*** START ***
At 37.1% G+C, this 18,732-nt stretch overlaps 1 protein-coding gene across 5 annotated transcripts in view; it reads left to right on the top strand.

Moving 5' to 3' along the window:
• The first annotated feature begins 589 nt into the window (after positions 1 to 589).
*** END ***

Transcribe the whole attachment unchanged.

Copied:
At 37.1% G+C, this 18,732-nt stretch overlaps 1 protein-coding gene across 5 annotated transcripts in view; it reads left to right on the top strand.

Moving 5' to 3' along the window:
• The first annotated feature begins 589 nt into the window (after positions 1 to 589).